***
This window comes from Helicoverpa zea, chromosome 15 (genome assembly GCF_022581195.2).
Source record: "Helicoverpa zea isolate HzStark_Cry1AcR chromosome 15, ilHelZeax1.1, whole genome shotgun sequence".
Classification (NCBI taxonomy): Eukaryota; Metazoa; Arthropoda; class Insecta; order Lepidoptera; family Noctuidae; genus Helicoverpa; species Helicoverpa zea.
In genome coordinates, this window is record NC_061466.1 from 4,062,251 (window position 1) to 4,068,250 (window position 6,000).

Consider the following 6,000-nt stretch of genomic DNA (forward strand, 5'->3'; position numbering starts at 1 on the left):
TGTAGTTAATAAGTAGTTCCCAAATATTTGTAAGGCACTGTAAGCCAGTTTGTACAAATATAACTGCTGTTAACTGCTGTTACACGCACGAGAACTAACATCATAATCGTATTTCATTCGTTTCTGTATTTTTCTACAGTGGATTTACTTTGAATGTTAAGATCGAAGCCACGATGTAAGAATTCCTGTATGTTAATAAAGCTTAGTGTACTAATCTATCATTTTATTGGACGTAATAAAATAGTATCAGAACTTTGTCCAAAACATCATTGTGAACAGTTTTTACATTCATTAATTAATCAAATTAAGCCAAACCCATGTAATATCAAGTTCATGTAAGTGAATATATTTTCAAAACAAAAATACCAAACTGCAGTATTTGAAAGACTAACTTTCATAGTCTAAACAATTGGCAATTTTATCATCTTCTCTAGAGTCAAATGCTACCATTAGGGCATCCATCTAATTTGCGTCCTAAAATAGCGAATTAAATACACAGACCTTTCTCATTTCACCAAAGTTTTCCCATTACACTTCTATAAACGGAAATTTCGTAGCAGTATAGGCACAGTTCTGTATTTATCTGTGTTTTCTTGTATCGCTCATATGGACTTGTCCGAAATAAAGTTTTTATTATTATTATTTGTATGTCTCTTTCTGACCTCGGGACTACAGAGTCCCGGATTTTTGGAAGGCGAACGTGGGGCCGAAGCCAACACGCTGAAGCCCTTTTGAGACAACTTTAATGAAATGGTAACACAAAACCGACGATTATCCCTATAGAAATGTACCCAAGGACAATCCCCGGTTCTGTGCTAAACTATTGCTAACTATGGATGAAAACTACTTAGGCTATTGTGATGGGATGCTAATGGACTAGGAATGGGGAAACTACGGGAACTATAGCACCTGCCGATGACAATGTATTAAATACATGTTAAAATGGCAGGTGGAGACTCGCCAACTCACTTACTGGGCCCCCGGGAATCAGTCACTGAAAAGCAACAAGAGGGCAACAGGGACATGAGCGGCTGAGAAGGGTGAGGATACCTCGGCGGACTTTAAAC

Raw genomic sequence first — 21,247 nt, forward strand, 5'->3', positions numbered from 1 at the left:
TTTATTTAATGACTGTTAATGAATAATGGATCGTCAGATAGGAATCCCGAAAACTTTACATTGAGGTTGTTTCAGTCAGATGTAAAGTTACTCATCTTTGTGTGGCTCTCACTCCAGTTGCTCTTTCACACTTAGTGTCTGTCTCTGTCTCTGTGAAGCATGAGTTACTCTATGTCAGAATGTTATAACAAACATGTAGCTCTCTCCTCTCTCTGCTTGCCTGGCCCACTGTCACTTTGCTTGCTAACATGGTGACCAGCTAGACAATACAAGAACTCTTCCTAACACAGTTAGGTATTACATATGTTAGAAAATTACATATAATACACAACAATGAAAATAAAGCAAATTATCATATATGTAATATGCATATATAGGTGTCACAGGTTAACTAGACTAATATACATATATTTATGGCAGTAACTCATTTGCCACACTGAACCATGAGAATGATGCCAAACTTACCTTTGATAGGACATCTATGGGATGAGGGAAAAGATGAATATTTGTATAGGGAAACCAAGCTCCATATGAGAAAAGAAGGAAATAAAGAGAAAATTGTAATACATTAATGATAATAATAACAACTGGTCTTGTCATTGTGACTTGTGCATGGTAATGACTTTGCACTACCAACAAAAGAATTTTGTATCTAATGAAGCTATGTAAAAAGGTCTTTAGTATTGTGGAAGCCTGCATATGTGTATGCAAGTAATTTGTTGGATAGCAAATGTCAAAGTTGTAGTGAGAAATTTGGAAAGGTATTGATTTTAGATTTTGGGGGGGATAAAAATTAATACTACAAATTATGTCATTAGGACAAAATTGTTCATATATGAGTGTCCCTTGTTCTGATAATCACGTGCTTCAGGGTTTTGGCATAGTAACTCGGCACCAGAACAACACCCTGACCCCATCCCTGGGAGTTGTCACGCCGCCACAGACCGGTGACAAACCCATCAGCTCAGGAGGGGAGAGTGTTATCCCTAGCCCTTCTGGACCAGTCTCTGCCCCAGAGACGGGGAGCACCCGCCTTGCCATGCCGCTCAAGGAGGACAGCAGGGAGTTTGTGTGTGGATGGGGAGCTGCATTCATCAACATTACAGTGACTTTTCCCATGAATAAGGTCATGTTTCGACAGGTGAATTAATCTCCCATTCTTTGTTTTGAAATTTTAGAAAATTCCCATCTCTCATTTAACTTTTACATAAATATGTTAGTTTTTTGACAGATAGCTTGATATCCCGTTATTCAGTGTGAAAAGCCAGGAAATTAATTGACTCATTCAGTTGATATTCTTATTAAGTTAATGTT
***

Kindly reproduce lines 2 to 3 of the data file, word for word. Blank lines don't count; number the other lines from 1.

Source record: "Helicoverpa zea isolate HzStark_Cry1AcR chromosome 15, ilHelZeax1.1, whole genome shotgun sequence".
Classification (NCBI taxonomy): Eukaryota; Metazoa; Arthropoda; class Insecta; order Lepidoptera; family Noctuidae; genus Helicoverpa; species Helicoverpa zea.